Everyone knows about WWI comfort funds and the socks that were knitted for the Diggers in the trenches.

But have you heard about the scarf that was knitted for their commanding General?

Birdwood Gallipoli 1915 awm 6184034

Gallipoli Peninsula, Turkey. 1915. General William Riddell Birdwood (outside his dugout at Anzac. Photograph by Ernest Brooks and retrieved from the Australian War Memorial G00761

In 1916, Sophia, Mrs Philip Champion de Crespigny, (1870 – 1936), second wife of my great great grandfather, started a campaign to knit a scarf for General Birdwood, the popular commander-in-chief of Australian divisions on the front.

The first anniversary of the landing at ANZAC was observed on Tuesday 25 April 1916, with prayers and mourning for the dead.

Three days later ‘ANZAC Button Day’, with parades and many stalls and kiosks, was held in Melbourne to raise money for the troops. One of the attractions was a kiosk, ‘erected by the St. George Society’, an English patriotic society, where for sixpence patriotic knitters could add a row to scarf for General Birdwood.

Mrs Philip Champion de Crespigny was responsible for this money-raising idea.

Sophia Cde C nee Beggs 1894

Sophia Champion de Crespigny about 1894

Two of her sons and two step-sons enlisted during World War 1:

Within a week, a quarter of a yard had been added to Mrs de Crespigny’s scarf, with many sixpences added to the funds. She was aiming for 1½ yards.

Adelaide commentators seem to have been a bit over-critical. The edge of the scarf was wobbly, ‘goffered’ it was said, which means fluted or serrated. Knitters ply their needles differently, of course, at different tensions, so the collaborative scarf could not be expected to be perfectly uniform.

By mid-May Sophia de Crespigny had received so many applications for row-knitting that she hired a room at 349 Collins Street, not far from her husband’s office at 257 Collins Street [he was the general manager at a bank there], where she met prospective knitters between 10 o’clock and half past four on Mondays, Wednesdays and Fridays.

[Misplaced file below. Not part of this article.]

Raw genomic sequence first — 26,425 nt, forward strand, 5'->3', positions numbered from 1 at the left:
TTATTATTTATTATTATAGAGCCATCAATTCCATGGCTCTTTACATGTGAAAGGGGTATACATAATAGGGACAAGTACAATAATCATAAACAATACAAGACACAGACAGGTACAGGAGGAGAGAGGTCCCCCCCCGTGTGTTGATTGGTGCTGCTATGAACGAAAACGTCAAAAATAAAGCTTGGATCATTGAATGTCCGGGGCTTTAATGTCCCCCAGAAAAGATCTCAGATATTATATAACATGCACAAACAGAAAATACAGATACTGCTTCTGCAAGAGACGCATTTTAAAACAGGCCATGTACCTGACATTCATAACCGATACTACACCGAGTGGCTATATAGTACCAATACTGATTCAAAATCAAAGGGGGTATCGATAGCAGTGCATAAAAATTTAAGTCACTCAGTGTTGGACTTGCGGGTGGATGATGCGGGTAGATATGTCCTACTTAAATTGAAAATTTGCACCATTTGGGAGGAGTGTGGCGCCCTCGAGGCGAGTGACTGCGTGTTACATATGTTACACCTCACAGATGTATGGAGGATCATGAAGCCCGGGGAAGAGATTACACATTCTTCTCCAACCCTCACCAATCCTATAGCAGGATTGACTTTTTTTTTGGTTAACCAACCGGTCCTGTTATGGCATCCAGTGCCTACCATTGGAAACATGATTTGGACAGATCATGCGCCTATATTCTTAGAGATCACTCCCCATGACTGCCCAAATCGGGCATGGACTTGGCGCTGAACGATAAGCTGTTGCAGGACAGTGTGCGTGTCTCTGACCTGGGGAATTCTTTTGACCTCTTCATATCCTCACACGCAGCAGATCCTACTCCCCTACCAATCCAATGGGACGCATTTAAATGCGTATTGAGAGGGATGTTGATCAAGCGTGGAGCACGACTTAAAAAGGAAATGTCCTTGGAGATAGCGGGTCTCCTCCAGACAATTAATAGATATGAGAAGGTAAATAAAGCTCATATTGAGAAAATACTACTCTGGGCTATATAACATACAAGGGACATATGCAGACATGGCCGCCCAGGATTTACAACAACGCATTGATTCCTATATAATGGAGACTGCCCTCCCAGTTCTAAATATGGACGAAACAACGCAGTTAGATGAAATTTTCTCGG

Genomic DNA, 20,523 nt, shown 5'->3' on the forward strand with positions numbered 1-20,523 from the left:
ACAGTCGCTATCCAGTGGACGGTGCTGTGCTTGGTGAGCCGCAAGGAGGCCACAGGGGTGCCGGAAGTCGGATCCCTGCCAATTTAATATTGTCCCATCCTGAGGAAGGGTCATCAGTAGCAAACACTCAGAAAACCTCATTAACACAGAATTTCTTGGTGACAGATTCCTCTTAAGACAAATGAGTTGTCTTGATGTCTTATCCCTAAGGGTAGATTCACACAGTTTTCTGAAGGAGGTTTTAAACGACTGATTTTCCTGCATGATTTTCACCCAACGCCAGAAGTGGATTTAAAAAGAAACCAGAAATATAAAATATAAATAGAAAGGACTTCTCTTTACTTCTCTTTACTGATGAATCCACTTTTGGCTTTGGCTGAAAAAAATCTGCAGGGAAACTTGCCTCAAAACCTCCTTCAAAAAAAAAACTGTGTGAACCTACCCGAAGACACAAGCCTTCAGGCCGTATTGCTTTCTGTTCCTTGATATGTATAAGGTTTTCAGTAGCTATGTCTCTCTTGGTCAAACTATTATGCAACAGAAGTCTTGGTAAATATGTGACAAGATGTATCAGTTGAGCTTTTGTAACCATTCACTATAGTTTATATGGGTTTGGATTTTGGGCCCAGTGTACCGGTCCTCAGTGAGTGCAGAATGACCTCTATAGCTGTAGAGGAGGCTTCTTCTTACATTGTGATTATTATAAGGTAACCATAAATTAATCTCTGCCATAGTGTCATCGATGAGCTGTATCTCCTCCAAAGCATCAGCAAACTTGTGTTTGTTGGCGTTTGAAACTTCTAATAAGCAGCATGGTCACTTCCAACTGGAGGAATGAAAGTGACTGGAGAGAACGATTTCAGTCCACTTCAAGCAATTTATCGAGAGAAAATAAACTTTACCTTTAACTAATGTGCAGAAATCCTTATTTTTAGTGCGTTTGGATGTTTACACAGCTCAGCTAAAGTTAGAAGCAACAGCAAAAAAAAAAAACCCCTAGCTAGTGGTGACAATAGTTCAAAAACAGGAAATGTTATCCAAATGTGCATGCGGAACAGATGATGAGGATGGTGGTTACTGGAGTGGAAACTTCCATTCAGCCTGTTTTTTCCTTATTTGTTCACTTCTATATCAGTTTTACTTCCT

In June Sophia de Crespigny travelled to Geelong, where would-be scarf-knitters would find her at the Bank of Victoria in Malop Street.

The Geelong Advertiser reported that the scarf was khaki with a border of General Birdwood’s colours: red, purple, and black, and a touch of yellow. The scarf was now 2½ yards long.

By mid-August Birdwood’s scarf, completed, and yard longer than planned, was put on display in the window of Messrs Singer and Co. in the Block Arcade on Collins Street. There was also a book with the names of over 300 of its volunteer knitters. Sophia’s scarf campaign had raised £13. The Melbourne Lady Mayoress’ fund for Red Cross got £2 18/-, and £10 2/- was presented to the Y.M.C.A. for the benefit of the Australian soldiers at the Front (a national appeal).

Melbourne Punch 24 August 1916 page 32

Melbourne Punch 24 August 1916 page 32

Among letters received by General Birdwood, now digitised by the Australian War Memorial, is one from Sophia, Mrs Philip Champion de Crespigny, forwarding the scarf and the book of names of the ladies who worked on it.

Birdwood letter 3 6098253

Letter from Sophia Champion de Crespigny to General Birdwood enclosing a scarf and a book with the names of the knitters. Retrieved from the Australian War Memorial Letters received by Field Marshal Lord William Birdwood, 1 June 1916 – 25 December 1916 https://www.awm.gov.au/collection/C2084586?image=107

scarf AWM 4230193

I have not found a picture of General Birdwood in a scarf. This picture from the Australian War Memorial is from about 1915: The officer in the foreground, rugged up in a greatcoat and scarf, is possibly Major Harold A Powell of the Australian Army Medical Corps (AAMC). The tents in the middle distance on the left are probably those of a field hospital; the location appears to be the Gallipoli Peninsula.


General Birdwood’s reply to Sophia de Crespigny was published in the Geelong Advertiser.

Birdwood letter Geelong Advertiser 1916 12 05 a

Birdwood letter Geelong Advertiser 1916 12 05 b

Birdwood mentions that his aide-de-camp Henry de Crespigny (1882 – 1946) was a cousin of Sophia’s husband [Henry was Philip de Crespigny’s 3rd cousin once removed]. Birdwood also mentions Dr de Crespigny and ‘his hospital’. This was the 1st Australian General Hospital in Rouen, commanded by Philip’s son – Sophia’s step-son – Constantine Trent de Crespigny.

Birdwood 1918 trench awm 4096023

General Sir William Riddell Birdwood visiting a Battalion Headquarters in the support line trenches in Ungodly Avenue in the Messines Sector, in Belgium, on 25 January 1918. General Birdwood is second from the left. Australian War Memorial image E01495

Across Australia many other scarves were knitted by ladies who gave their sixpences and shillings to raise money for the soldiers, and it seems more than likely that Sophia’s was not the first. I’m not a great knitter myself – I started a scarf in the 1980s, which forty years later is still less than a foot long – but I’m delighted to have a family connection with Sophia’s.



Other scarves were also knitted for General Birdwood during 1916